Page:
To collapse the handle 170 from the in-use position of FIG. 13, the release lever 300 is first pulled out to unseat the catch 304. The user can then rotate the handle 170 and the handle part 270 of the bracket downward and sideways, which in turn rotates the intermediate coupling 268 of the bracket about the first joint 272. The handle 170, bracket part 270, and coupling part 268 will rotate downward and sideways to the position as shown in FIG. 17. The handle can then be rotated about the handle post 288 inward toward the center axis S of the stroller as shown in FIG. 18. Thus, the entire handle 170 can lie very close to the stanchion 176. The stanchion can also be pushed downward into the spine 140 as shown in FIGS. 17 and 18 to completely fold or collapse the remainder of the stroller as described above. As noted above, the handle 170 can fold with the stroller frame or independent of the stroller frame.
As will be evident to those having ordinary skill in the art, the various components and parts of the bracket 174 can be modified greatly within the sprit and scope of the present invention. Parts can be reconfigured and rearranged and still function as described. Parts can be modified to a greater extent to create alternative compact handle folds.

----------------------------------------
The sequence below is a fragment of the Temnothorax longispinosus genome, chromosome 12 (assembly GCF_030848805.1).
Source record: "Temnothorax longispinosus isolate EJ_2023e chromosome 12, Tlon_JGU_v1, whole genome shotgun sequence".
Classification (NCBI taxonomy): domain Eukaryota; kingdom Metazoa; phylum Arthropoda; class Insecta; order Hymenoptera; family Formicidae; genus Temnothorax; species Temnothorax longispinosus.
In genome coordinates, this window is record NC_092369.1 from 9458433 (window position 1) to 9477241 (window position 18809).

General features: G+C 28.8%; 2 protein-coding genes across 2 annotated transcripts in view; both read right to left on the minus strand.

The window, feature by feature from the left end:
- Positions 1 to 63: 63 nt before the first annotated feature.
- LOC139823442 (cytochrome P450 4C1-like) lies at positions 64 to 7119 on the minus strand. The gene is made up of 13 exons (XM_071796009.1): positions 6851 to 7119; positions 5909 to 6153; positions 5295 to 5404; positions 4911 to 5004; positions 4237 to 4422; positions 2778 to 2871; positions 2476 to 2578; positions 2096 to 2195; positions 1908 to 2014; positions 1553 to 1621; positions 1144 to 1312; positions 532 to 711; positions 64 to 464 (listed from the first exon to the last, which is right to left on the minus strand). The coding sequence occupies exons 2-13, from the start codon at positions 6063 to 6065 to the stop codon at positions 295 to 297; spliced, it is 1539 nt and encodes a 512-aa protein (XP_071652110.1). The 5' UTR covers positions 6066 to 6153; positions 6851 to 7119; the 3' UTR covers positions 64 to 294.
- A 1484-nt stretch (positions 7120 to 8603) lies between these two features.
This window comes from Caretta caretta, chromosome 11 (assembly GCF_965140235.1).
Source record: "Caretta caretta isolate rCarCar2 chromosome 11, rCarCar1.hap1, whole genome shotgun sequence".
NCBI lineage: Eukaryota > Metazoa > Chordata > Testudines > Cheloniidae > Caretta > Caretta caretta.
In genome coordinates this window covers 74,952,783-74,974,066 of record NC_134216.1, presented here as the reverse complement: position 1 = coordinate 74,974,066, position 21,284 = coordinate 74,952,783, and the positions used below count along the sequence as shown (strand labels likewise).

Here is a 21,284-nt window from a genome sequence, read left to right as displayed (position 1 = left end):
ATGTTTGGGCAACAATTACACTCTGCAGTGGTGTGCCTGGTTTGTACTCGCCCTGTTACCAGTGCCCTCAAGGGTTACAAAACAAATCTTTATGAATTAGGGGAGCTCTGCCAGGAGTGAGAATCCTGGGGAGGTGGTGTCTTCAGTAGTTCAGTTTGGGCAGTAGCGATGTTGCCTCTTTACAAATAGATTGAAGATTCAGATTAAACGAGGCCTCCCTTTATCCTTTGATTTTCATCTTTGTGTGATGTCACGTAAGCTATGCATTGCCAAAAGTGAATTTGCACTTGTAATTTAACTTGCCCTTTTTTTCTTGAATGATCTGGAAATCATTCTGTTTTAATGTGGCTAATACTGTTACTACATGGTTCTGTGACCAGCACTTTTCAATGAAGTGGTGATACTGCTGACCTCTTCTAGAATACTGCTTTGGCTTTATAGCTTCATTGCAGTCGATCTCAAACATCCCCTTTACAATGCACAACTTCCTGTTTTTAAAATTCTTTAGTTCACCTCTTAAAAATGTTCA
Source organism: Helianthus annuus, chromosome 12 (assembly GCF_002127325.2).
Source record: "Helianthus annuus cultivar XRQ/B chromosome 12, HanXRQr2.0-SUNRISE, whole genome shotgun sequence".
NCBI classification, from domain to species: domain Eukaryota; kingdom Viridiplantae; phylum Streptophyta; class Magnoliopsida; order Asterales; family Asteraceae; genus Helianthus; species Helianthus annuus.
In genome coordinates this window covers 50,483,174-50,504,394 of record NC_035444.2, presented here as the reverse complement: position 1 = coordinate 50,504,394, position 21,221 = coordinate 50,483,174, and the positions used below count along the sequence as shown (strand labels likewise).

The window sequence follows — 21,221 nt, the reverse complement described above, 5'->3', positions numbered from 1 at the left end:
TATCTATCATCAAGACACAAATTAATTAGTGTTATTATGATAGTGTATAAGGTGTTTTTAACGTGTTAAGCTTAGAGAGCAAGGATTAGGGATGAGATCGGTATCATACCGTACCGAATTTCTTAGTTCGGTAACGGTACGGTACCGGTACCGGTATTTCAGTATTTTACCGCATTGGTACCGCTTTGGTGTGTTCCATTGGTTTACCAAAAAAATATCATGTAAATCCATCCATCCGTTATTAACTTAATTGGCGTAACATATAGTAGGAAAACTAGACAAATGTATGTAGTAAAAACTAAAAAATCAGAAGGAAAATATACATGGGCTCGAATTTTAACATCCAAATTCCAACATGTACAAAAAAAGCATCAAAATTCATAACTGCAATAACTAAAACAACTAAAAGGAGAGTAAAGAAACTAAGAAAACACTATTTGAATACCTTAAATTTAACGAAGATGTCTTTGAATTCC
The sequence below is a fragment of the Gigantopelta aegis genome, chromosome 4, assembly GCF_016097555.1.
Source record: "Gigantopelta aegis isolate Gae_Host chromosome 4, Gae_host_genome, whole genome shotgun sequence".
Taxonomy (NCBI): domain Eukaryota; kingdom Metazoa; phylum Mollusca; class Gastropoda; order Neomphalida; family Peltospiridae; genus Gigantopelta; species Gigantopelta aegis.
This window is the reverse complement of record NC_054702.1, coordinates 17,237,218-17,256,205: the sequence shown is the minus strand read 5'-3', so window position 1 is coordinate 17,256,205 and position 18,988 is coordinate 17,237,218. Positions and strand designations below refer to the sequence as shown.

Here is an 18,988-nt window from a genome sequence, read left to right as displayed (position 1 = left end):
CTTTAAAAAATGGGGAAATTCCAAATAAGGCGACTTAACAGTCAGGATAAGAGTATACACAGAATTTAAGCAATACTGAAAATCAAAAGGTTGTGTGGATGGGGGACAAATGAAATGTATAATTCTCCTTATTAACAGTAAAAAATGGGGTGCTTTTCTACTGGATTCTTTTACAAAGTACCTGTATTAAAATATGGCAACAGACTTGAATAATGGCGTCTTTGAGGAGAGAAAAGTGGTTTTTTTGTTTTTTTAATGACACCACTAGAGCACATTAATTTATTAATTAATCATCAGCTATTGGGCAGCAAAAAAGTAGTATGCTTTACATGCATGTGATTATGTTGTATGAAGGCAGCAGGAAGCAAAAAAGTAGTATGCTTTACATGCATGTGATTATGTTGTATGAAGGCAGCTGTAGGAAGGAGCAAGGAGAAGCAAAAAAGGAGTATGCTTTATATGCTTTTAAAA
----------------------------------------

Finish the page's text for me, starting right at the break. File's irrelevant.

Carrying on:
For example, FIG. 19 generically represents a handle assembly 330 with a mounting bracket assembly 332 coupled to the stanchion 176. In this example, the bar parts 334 of the handle assembly can pivot directly downward to a position parallel with the spine axis S. In one example, the bar parts 334 can move in unison so that if one is rotated, the other follow. The parts can also be completely independent of one anther if desired. Other handle arrangements are also certainly within the spirit and scope of the present invention.
Although certain stroller frame, cup holder, and handle features and examples have been described herein in accordance with the teachings of the present disclosure, the scope of coverage of this patent is not limited thereto. On the contrary, this patent covers all embodiments of the teachings of the disclosure that fairly fall within the scope of permissible equivalents.